Major ruling expected in MTA elevator case
New York, NY - Judge Shlomo Hagler is expected to make a major ruling on May 21, 2019 regarding a lawsuit brought against the MTA to install elevators in every New York City subway station, in a case accessibility advocates are watching closely.

Before the hearing, disability advocacy groups and members of the plaintiff gathered outside the courthouse demanding true MTA system accessibility, in a rally called by the Brooklyn Center for Independence of the Disabled, the Center for Independence of the Disabled NY, Disabled in Action, The People's MTA, People's Power Assemblies, Transportation Alternatives, Radical Age Movement, Rise & Resist, UP-STAND and others.

New York Supreme Court Justice Hagler clearly stated during the suit’s last hearing that he'd have a ruling on the MTA’s motions this time.

“This is the fourth hearing after we filed suit two years ago,” said Sasha Blair-Goldensohn, who uses a wheelchair and is a plaintiff in the case. “Until now, the MTA has offered only non-binding settlements, pleading poverty,” he explained. “We've rejected those ‘trust me’ proposals because they're worthless—while outside the courtroom, Cuomo has touted Fast Forward as if it were a done deal. It's a great plan, but only words on paper until he allows the lawyers to commit.”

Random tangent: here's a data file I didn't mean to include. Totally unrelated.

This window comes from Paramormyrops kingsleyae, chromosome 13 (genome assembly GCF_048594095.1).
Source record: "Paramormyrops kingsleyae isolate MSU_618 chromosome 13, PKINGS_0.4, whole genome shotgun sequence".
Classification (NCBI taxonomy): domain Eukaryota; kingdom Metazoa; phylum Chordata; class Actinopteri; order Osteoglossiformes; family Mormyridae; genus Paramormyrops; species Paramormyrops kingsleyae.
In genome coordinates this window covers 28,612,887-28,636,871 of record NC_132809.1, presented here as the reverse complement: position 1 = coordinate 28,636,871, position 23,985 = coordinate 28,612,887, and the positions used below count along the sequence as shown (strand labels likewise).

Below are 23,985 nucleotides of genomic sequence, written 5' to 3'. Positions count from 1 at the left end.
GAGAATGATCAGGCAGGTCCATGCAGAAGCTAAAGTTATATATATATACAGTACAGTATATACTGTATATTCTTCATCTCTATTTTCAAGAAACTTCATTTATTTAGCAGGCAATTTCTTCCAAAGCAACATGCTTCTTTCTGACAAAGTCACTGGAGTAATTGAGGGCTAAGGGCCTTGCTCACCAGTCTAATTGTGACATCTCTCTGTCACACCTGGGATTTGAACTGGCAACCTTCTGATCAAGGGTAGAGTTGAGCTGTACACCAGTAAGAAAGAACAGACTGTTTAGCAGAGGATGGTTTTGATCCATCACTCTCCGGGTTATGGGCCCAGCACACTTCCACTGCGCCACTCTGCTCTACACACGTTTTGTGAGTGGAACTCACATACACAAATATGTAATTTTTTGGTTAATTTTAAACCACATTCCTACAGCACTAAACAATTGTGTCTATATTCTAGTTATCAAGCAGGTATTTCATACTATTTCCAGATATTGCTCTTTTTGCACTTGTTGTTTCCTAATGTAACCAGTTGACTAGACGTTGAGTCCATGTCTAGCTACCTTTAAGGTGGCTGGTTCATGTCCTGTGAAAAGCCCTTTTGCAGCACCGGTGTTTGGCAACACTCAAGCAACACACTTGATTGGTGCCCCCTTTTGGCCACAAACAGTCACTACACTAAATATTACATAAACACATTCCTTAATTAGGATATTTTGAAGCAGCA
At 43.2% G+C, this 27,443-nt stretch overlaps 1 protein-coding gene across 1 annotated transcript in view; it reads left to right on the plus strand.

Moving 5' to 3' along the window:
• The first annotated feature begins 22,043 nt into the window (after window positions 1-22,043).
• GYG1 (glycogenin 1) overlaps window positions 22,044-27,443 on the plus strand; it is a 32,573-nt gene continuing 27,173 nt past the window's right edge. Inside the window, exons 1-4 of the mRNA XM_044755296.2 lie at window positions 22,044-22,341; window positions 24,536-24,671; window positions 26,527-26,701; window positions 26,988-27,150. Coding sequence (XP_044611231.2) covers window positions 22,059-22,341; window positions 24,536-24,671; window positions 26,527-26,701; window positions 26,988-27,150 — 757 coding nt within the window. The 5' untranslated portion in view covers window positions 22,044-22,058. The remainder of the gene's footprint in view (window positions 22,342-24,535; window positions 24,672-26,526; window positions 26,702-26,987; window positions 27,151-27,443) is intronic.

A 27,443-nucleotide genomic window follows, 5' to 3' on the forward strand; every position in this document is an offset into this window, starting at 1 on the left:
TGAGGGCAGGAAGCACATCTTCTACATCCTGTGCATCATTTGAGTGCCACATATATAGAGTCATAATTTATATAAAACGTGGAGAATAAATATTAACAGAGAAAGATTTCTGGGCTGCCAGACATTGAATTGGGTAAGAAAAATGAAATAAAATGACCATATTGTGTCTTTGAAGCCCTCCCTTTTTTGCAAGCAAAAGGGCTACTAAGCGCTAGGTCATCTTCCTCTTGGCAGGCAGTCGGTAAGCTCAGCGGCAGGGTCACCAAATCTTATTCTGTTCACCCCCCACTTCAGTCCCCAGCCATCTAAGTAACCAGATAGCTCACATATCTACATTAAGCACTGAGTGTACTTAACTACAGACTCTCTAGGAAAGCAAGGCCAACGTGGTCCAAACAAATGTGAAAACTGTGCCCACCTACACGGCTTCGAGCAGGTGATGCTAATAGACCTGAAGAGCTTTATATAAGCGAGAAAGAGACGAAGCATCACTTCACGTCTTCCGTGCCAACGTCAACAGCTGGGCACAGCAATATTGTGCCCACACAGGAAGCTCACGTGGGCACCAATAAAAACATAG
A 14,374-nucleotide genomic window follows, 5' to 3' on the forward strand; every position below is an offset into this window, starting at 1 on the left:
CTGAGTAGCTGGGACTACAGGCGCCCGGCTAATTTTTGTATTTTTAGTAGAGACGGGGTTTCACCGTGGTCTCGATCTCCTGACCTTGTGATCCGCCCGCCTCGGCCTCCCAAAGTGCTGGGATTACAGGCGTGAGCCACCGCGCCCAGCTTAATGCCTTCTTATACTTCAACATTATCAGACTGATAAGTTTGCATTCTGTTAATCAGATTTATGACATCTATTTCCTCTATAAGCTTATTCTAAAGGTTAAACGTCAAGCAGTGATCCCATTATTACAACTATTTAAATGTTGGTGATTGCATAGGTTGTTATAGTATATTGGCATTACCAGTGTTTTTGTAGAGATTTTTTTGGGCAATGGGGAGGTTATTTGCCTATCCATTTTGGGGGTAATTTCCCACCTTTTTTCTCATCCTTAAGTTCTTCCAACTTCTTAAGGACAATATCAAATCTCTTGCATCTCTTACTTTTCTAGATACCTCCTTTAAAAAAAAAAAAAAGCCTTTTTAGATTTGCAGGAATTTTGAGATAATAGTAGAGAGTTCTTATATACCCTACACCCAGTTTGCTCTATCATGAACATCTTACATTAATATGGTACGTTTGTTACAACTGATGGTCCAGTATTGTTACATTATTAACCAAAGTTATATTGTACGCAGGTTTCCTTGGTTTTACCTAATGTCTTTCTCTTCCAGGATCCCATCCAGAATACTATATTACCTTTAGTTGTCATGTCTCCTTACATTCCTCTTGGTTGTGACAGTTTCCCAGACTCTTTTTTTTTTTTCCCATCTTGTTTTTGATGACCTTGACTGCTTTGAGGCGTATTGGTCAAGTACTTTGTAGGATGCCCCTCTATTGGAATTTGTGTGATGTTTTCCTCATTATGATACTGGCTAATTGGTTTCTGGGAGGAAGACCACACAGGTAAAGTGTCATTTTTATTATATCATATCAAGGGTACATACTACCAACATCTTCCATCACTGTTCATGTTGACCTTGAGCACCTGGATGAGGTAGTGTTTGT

Advocates also recall Malaysia Goodson, the young African-American mother who in January fell to her death carrying her baby and stroller in a subway station with no elevators. They called her death preventable, arguing that she would be alive today if the 53rd Street station where she fell had been equipped with elevators.

The website for the plaintiff’s lawyers states: "The City’s subway system has long been City’s lifeline, enabling over 6 million people per day to participate in its economic, political, cultural and civic life. Indeed, an average resident of New York depends on subways to carry out a vast array of essential tasks every day of his/her life."

"For people with disabilities, however, meaningful access to the subway system has remained all but illusory. The rare accessible stations tend to be spaced out by at least 30 blocks and constitute less than 20 percent of the total number of stations. In numerous parts of the City, residents with disabilities have no access whatsoever. As a result, they remain completely barred from a mode of transportation that has shaped City’s life in a way that is unparalleled elsewhere in the country."

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